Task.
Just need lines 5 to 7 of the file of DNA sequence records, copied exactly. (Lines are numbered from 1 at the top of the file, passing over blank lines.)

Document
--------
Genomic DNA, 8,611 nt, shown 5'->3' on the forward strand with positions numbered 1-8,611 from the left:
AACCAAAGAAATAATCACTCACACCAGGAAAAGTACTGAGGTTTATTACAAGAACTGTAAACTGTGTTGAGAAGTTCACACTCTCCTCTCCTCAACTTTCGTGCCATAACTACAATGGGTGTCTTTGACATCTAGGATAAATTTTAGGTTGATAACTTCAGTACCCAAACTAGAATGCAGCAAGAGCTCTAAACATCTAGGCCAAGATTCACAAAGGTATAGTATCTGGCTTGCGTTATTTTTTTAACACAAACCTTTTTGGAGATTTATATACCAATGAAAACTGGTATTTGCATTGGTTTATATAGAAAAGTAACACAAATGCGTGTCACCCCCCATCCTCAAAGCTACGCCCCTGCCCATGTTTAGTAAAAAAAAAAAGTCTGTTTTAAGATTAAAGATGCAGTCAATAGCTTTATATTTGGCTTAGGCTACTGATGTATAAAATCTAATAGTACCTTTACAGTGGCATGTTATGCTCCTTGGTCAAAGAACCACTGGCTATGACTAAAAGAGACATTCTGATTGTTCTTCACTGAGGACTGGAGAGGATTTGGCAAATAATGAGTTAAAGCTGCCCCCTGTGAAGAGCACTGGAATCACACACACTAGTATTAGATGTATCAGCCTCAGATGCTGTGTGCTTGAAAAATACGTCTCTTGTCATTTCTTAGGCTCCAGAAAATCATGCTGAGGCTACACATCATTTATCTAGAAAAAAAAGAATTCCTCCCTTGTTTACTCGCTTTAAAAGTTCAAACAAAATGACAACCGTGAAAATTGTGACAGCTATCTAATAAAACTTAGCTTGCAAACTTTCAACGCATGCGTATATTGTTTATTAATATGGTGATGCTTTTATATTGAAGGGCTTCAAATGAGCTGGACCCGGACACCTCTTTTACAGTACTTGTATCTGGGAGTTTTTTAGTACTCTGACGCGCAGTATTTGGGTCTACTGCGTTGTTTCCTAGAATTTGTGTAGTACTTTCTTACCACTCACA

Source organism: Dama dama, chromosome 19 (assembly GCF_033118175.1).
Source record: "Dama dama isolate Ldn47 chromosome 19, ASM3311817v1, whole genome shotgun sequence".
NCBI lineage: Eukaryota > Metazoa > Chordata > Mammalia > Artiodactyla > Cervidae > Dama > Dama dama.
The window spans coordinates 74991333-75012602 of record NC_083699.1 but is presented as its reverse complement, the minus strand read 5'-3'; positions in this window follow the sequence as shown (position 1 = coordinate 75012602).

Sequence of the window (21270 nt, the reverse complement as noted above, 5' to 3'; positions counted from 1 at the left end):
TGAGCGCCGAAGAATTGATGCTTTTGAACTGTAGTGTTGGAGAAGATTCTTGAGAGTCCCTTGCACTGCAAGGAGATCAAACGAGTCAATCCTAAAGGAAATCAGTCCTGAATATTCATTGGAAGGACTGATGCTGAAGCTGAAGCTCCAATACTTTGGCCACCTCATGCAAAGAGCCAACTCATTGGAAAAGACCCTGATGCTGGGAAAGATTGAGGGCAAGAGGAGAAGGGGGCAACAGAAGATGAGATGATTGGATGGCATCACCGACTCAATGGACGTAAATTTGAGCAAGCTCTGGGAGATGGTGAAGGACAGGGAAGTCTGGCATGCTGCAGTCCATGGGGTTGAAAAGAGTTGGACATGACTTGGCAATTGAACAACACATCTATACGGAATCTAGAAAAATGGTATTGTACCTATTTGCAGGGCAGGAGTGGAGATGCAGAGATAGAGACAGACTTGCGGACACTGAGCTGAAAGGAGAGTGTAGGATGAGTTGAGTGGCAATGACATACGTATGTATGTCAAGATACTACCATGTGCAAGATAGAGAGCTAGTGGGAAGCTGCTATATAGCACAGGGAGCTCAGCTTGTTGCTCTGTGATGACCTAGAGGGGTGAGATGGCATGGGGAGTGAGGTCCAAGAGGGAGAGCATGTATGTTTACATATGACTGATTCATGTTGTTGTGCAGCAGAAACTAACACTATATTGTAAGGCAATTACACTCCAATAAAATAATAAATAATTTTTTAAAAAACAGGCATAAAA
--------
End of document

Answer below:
NCBI lineage: Eukaryota > Metazoa > Chordata > Mammalia > Artiodactyla > Cervidae > Dama > Dama dama.
The window spans coordinates 74991333-75012602 of record NC_083699.1 but is presented as its reverse complement, the minus strand read 5'-3'; positions in this window follow the sequence as shown (position 1 = coordinate 75012602).

Sequence of the window (21270 nt, the reverse complement as noted above, 5' to 3'; positions counted from 1 at the left end):